Discussion in 'Talking Pictures' started by the dingo, Jan 13, 2014.
You make a very good point .....
..... but it is still 'Hotel California'.
'Tis one thing to learn and know the rules and another to know when - and how - to break them and to do it successfully.
Oh! Good grief! Scrap that. Try again.
It is two things to learn and know the rules and another two things to know when and how to successfully break them.
[Just trying head off the pedants at the pass. ]
Well, whilst you are all arguing the toss (or tossing the argument), I've just sold another to a Graphic design company in Germany. So, what do I care for your rules/no rules/myths and legends...
Just checked my (translated) copy of Leonardo's note books and there are a lot of compositional rules there - for various types of subjects and backgrounds. I did not spot any mention of the rule of thirds though!
Yeah, but he was more of a Vitruvian man, as it were.
Other than art of any kind being subjective, I'd have thought the 'best' artists (paint, pixels, whatever) are intuitive, they have an eye, a gift, a knack, and whether they are aware of the rules or not just come up with the goods.
And, it's patently obvious that, just because one knows the rules doesn't mean one can produce the goods.
Exactly, and what I said back in post #19: This is a set of shorthand descriptions for a set of observed generalisations
The rules are people looking at things that work, and trying to articulate why they have worked in order to help people take pictures that TEND to work.
Who likes to "slavishly obey"?
As I say above I don't know anyone who slavishly obeys them. But I do know lots of people - and I am one. Who have absorbed the observed learnings and keep it bubbling along just over my subconscious while shooting.
But because i understand (as I expect most people do) the limitations and context with which the so called rules need to be considered I would not describe what I do as slavish obedience.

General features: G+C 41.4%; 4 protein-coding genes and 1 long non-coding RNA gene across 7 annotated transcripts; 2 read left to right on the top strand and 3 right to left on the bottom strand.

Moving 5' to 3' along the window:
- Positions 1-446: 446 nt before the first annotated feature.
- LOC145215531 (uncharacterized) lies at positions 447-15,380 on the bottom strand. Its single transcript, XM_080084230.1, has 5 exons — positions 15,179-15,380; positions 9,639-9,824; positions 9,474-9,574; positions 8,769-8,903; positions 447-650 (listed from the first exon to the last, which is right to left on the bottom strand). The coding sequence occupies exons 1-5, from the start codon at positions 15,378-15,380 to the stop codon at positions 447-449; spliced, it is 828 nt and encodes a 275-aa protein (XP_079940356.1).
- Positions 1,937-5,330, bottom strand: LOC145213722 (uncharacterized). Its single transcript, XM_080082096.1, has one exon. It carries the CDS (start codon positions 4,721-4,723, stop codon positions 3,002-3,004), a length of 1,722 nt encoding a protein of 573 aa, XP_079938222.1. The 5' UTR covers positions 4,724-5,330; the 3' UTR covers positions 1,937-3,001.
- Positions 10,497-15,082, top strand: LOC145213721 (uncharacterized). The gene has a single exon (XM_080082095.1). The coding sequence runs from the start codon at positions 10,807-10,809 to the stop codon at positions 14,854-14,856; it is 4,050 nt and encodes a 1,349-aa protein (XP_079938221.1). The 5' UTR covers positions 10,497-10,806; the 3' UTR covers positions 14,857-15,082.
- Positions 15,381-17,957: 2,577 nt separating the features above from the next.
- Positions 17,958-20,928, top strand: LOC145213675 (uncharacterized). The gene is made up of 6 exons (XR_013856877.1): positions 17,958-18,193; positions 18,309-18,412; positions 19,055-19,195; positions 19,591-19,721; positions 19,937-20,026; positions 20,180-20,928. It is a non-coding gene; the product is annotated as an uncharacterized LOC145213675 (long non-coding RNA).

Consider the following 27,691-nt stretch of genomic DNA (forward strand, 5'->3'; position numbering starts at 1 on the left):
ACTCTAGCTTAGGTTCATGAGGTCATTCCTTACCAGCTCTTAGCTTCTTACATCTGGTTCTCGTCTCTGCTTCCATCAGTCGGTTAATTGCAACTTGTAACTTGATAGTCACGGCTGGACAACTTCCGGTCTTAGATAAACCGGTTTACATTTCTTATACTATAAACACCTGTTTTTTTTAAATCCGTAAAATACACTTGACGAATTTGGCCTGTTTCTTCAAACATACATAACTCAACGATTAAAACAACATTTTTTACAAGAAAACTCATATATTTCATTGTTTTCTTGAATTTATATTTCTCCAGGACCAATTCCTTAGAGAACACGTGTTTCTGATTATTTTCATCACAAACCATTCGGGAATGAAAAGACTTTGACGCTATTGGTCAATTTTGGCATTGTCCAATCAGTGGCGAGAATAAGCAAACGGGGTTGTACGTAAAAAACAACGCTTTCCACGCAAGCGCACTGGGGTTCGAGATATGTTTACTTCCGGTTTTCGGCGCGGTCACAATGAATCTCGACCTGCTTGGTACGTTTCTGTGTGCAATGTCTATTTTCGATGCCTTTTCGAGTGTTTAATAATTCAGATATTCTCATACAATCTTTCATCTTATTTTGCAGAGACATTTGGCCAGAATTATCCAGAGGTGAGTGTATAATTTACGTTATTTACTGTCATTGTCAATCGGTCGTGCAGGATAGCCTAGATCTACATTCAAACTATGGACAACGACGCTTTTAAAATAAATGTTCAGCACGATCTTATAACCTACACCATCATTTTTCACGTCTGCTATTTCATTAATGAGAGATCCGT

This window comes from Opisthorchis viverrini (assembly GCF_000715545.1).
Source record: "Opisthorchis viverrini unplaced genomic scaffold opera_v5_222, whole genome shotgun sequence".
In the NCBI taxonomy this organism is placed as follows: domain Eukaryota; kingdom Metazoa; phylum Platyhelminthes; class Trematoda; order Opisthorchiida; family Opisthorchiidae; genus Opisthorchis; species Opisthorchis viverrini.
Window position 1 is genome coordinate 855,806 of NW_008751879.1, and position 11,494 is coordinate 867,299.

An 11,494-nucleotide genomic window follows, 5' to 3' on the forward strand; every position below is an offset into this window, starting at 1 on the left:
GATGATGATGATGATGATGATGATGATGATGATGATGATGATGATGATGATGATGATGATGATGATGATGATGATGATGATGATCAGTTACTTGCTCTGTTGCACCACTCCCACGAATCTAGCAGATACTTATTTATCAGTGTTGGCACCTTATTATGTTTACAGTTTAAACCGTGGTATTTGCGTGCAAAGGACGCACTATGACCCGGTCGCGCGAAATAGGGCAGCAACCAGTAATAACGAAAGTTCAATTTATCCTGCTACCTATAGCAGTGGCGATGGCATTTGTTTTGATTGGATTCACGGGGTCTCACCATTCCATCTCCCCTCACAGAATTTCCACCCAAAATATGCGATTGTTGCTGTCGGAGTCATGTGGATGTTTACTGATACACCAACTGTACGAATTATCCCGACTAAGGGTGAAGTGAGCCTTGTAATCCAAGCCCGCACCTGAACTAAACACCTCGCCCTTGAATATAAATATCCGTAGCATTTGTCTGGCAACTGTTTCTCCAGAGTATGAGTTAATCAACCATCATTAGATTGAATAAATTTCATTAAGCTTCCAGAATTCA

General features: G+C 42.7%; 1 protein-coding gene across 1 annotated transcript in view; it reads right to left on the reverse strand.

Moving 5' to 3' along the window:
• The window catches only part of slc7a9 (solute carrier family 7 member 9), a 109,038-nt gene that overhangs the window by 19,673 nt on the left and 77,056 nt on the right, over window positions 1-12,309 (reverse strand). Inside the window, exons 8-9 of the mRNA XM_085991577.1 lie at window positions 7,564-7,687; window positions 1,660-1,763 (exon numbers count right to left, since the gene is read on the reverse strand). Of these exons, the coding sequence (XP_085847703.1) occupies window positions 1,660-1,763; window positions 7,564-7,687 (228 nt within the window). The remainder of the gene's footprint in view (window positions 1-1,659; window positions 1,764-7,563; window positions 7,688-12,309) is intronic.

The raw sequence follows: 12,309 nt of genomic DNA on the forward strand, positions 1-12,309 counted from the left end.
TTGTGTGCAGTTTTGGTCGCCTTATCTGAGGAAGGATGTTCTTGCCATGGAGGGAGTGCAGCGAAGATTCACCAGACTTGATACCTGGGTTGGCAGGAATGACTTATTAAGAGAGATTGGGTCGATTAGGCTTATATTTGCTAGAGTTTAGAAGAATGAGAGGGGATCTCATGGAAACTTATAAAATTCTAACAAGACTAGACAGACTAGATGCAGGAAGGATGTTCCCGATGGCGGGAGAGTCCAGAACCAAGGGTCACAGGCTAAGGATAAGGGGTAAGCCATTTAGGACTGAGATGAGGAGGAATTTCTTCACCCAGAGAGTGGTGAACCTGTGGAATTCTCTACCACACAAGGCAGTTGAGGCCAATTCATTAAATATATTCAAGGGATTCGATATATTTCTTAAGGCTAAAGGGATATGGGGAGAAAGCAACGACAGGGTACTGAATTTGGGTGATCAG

What this is all about is leaning what different compositional devices can do to change the look and feel of a shot. That's what is meant (again getting under the skin of the catch phrase) by "you need to understand the rules before you break them".
So using my example from before if I want to make a edgy looking shot I can say to myself. Hmm i don't want this to look too balanced so lets avoid the thirds, I want people's eyes to be darting around slightly confused so lets's not 'do' leading lines. And I want stark, so lets blow some highlights and block up some shadows.
And if you are an analytical type, that could be one way of getting to your desired outcome - A COOL looking shot.
Others might just "see" it. But we are all different.
If you think I'm aggressive, you should hear my wife when she gets caught in traffic.
As a polymath Leonardo was into analysing every thing.
He would have been as happy as a "Sandboy" if he had thought up the rule of thirds.
Ahhhhhh but did it follow the rules.......
I'm sure you're right; but that's not on a forum, nor (I suspect) do the targets of her vitriol get to hear it.
Actually, it didn't follow the rule of thirds and always bothered me a bit because it didn't! It must have left just the right spaces for text and/or logo!
That sounds the fundamental rule to bind them all!
There's been a lot of stuff that the Greeks thought about and formulated, which the Arabs managed to acquire and fill their famous library in Alexandria with, which was subsequently destroyed in a fire. Some of this knowledge eventually spread around the world, and I would have thought, aspect ratios, the golden rules etc. would have been amongst that material.
That must have been one wonderful place. There's so much it has taken us a long time to catch up with.
Actually, mentioning the Golden Rule made me smile. It requires that we treat others only as we consent to being treated in the same situation.
Some rules are more golden than others. Some people are more willing to think (or even to try to understand) than others. That's quite apart from some people being more polite than others.
Yes and me. Brought back many wonderful memories. Been a little tipsy in there a few times.
and to think that my two little doggies may have kicked all this heated discussion off
It's a goodie. This one's OK, too: http://www.goldenruleedinburgh.co.uk/
First rule of photography...........there are no rules. What is the difference between a good and a bad photograph aesthetically is subjective and down to the individual's personal taste. I think we CAN judge what is a good or bad photograph on a technical level because clearly if you've got your finger over the lens when you take a photo, then that's a bad photo. We can analyse and over-analyse photos until the cows come home, but, if at the end of the day it "doesn't float your boat" then it doesn't float your boat............just don't get hung up about the whole process!
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